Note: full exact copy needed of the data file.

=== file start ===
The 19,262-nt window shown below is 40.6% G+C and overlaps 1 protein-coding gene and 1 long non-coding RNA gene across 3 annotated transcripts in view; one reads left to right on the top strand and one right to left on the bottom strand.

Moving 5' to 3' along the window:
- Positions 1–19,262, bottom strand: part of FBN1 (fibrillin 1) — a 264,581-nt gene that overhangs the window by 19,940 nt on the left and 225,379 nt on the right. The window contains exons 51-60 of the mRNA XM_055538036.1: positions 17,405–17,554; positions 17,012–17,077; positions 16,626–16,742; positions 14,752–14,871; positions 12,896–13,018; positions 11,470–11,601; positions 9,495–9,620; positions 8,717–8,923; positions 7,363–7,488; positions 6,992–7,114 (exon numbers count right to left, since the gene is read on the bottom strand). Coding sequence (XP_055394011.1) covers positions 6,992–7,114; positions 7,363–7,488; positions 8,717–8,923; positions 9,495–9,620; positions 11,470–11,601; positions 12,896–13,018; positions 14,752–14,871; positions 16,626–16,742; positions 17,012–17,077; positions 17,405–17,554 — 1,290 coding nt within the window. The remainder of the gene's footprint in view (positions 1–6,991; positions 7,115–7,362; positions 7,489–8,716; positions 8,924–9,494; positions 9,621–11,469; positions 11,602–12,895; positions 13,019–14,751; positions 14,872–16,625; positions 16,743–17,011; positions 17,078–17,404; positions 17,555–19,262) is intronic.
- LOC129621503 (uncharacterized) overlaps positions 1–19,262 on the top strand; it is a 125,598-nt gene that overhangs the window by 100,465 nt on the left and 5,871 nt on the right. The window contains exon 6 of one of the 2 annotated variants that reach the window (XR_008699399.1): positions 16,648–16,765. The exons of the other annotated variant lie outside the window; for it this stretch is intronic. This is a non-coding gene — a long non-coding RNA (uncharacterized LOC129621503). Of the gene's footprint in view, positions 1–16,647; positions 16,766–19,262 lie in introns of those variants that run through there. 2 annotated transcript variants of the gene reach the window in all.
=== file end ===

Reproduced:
The 19,262-nt window shown below is 40.6% G+C and overlaps 1 protein-coding gene and 1 long non-coding RNA gene across 3 annotated transcripts in view; one reads left to right on the top strand and one right to left on the bottom strand.

Moving 5' to 3' along the window:
- Positions 1–19,262, bottom strand: part of FBN1 (fibrillin 1) — a 264,581-nt gene that overhangs the window by 19,940 nt on the left and 225,379 nt on the right. The window contains exons 51-60 of the mRNA XM_055538036.1: positions 17,405–17,554; positions 17,012–17,077; positions 16,626–16,742; positions 14,752–14,871; positions 12,896–13,018; positions 11,470–11,601; positions 9,495–9,620; positions 8,717–8,923; positions 7,363–7,488; positions 6,992–7,114 (exon numbers count right to left, since the gene is read on the bottom strand). Coding sequence (XP_055394011.1) covers positions 6,992–7,114; positions 7,363–7,488; positions 8,717–8,923; positions 9,495–9,620; positions 11,470–11,601; positions 12,896–13,018; positions 14,752–14,871; positions 16,626–16,742; positions 17,012–17,077; positions 17,405–17,554 — 1,290 coding nt within the window. The remainder of the gene's footprint in view (positions 1–6,991; positions 7,115–7,362; positions 7,489–8,716; positions 8,924–9,494; positions 9,621–11,469; positions 11,602–12,895; positions 13,019–14,751; positions 14,872–16,625; positions 16,743–17,011; positions 17,078–17,404; positions 17,555–19,262) is intronic.
- LOC129621503 (uncharacterized) overlaps positions 1–19,262 on the top strand; it is a 125,598-nt gene that overhangs the window by 100,465 nt on the left and 5,871 nt on the right. The window contains exon 6 of one of the 2 annotated variants that reach the window (XR_008699399.1): positions 16,648–16,765. The exons of the other annotated variant lie outside the window; for it this stretch is intronic. This is a non-coding gene — a long non-coding RNA (uncharacterized LOC129621503). Of the gene's footprint in view, positions 1–16,647; positions 16,766–19,262 lie in introns of those variants that run through there. 2 annotated transcript variants of the gene reach the window in all.